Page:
Some recent research has gone into the influences of various gene products such as sex hormones. Specifically, an analysis of gene CYP19, which aids conversion of androgens into estrogen, showed no significant effects in male homosexuality (DuPree, Mustanski, Bocklandt, Nievergelt, & Hamer, 2004). Still, due to the strength of data from outside studies on animals, sex hormones and androgen receptors continue to be a viable path of interest for homosexual causation (Dupree et al., 2004).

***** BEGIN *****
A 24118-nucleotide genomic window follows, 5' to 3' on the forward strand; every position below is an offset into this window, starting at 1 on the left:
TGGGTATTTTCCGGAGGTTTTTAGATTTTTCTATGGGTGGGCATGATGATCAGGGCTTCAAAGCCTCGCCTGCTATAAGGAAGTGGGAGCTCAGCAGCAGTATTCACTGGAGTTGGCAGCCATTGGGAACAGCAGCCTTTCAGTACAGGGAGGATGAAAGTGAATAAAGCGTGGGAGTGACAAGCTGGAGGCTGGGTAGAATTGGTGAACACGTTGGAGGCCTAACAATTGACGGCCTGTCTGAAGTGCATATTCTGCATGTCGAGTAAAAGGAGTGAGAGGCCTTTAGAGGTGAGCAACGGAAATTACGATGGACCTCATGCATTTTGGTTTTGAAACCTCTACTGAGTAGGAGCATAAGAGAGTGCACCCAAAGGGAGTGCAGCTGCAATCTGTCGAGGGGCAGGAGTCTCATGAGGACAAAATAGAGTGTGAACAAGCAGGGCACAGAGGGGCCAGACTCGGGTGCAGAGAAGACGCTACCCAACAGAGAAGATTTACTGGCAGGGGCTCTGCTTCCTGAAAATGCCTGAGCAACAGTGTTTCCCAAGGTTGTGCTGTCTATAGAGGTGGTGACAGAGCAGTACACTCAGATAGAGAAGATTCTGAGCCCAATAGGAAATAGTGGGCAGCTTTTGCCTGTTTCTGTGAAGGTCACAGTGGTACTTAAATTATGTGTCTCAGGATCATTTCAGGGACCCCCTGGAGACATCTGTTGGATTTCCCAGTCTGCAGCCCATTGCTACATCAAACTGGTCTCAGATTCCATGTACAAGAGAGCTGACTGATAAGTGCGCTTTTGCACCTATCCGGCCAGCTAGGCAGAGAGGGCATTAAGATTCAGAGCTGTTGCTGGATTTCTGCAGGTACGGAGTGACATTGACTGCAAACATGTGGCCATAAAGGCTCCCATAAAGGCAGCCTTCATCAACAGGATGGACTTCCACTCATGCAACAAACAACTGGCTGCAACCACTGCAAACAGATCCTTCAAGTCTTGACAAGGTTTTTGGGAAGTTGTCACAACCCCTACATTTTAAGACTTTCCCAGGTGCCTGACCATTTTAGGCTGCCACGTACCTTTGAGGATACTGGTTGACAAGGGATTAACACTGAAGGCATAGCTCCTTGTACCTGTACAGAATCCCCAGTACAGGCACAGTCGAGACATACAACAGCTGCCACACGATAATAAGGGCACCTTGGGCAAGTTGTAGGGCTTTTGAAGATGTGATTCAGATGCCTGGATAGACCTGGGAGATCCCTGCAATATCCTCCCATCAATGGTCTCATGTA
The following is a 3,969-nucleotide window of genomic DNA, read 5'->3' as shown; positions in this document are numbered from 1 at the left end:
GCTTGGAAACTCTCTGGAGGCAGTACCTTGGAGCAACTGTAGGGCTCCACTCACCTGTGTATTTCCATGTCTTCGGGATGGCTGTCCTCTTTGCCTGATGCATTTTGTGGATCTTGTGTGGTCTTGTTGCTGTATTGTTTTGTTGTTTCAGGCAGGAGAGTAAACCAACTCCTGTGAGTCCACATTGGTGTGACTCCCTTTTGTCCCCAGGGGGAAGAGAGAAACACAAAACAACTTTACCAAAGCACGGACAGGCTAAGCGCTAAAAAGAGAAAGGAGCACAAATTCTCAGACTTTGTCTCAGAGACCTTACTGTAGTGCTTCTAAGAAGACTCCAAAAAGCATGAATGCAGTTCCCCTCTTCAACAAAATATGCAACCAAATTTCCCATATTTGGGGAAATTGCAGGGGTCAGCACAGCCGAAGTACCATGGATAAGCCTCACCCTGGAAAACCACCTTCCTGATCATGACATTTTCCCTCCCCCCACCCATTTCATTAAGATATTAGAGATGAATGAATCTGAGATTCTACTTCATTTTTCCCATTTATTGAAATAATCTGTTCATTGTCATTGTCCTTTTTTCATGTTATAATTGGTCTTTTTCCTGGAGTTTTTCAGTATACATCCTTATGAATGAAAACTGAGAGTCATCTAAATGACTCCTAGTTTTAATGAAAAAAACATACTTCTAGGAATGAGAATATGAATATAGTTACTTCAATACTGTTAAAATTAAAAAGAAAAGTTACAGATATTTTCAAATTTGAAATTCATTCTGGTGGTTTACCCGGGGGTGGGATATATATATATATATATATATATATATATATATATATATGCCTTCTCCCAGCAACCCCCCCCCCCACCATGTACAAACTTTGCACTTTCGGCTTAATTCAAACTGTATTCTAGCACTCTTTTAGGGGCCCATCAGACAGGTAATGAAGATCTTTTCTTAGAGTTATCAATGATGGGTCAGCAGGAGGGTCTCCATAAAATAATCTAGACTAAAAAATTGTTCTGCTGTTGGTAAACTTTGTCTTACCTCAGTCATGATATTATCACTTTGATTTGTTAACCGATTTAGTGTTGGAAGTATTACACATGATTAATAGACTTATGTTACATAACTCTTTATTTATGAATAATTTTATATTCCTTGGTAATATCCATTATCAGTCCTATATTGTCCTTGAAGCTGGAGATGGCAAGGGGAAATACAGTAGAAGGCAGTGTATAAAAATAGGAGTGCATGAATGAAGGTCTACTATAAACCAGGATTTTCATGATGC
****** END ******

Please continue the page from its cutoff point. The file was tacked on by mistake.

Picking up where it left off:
The inconclusive genetic findings present only possible explanations of genotypic information underlying homosexual expression. Since the results of the original Xq28 study have never been replicated to such a significant degree, the validity of the outcome has been weakened. It is quite evident in alternate studies that as sample sizes become larger and more selective (increasing statistical power) the visibility of such a relationship becomes diminished. Although Xq28 remains the most prominent sex-linked candidate, support has been shifting towards the more probable influence of autosomal genes (Mustanski et al., 2005). Currently, such new genes of interest potentially code for products such as neurotransmitters and prenatal hormones (Mustanski et al., 2005). Unfortunately there is no substantial evidence to suggest that these genes are related to homosexuality in a considerable manner. As no genetic link is strongly correlated enough to demonstrate causation, it is appropriate to assume that no single gene is responsible for homosexuality. Instead, it is a combination of different genes that provide a propensity towards homosexuality. Although abundant research has focused upon genetic influence, homosexuality may be solely a behavioural characteristic and subsequently the weight of the environment needs to be considered. Regarding the social environment, the idea that homosexual parents are prone to have a higher prevalence of homosexual children has been largely discredited (Morrison, 2007). It is illogical to deduce that homosexuals would have had any significant deviation from “normal” parenting methods. Using twin studies has provided evidence that sexual orientation can be impacted, in part, by non-shared environmental influences (Mustanski et al., 2005). It has proven very difficult to isolate what those unique factors could be. Nevertheless, the rich complexity of physical and social elements likely shape beliefs and characteristics to some degree.